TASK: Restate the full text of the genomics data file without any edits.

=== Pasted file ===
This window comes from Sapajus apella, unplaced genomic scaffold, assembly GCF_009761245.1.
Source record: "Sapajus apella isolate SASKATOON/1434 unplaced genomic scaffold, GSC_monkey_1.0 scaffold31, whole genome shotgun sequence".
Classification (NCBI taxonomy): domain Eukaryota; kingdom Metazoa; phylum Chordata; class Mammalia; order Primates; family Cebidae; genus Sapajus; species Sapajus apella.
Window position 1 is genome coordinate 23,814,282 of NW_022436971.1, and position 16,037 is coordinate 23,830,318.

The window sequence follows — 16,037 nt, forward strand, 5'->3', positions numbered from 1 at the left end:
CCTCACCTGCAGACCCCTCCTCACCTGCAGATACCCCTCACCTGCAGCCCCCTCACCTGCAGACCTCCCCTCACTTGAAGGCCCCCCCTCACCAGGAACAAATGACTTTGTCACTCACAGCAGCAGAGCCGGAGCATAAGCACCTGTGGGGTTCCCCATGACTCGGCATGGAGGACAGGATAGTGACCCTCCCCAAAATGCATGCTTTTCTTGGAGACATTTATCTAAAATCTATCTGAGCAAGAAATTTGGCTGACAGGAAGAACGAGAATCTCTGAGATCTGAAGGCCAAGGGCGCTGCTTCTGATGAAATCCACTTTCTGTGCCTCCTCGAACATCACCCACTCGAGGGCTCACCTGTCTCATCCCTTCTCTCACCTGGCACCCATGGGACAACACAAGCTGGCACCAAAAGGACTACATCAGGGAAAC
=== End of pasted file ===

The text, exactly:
This window comes from Sapajus apella, unplaced genomic scaffold, assembly GCF_009761245.1.
Source record: "Sapajus apella isolate SASKATOON/1434 unplaced genomic scaffold, GSC_monkey_1.0 scaffold31, whole genome shotgun sequence".
Classification (NCBI taxonomy): domain Eukaryota; kingdom Metazoa; phylum Chordata; class Mammalia; order Primates; family Cebidae; genus Sapajus; species Sapajus apella.
Window position 1 is genome coordinate 23,814,282 of NW_022436971.1, and position 16,037 is coordinate 23,830,318.

The window sequence follows — 16,037 nt, forward strand, 5'->3', positions numbered from 1 at the left end:
CCTCACCTGCAGACCCCTCCTCACCTGCAGATACCCCTCACCTGCAGCCCCCTCACCTGCAGACCTCCCCTCACTTGAAGGCCCCCCCTCACCAGGAACAAATGACTTTGTCACTCACAGCAGCAGAGCCGGAGCATAAGCACCTGTGGGGTTCCCCATGACTCGGCATGGAGGACAGGATAGTGACCCTCCCCAAAATGCATGCTTTTCTTGGAGACATTTATCTAAAATCTATCTGAGCAAGAAATTTGGCTGACAGGAAGAACGAGAATCTCTGAGATCTGAAGGCCAAGGGCGCTGCTTCTGATGAAATCCACTTTCTGTGCCTCCTCGAACATCACCCACTCGAGGGCTCACCTGTCTCATCCCTTCTCTCACCTGGCACCCATGGGACAACACAAGCTGGCACCAAAAGGACTACATCAGGGAAAC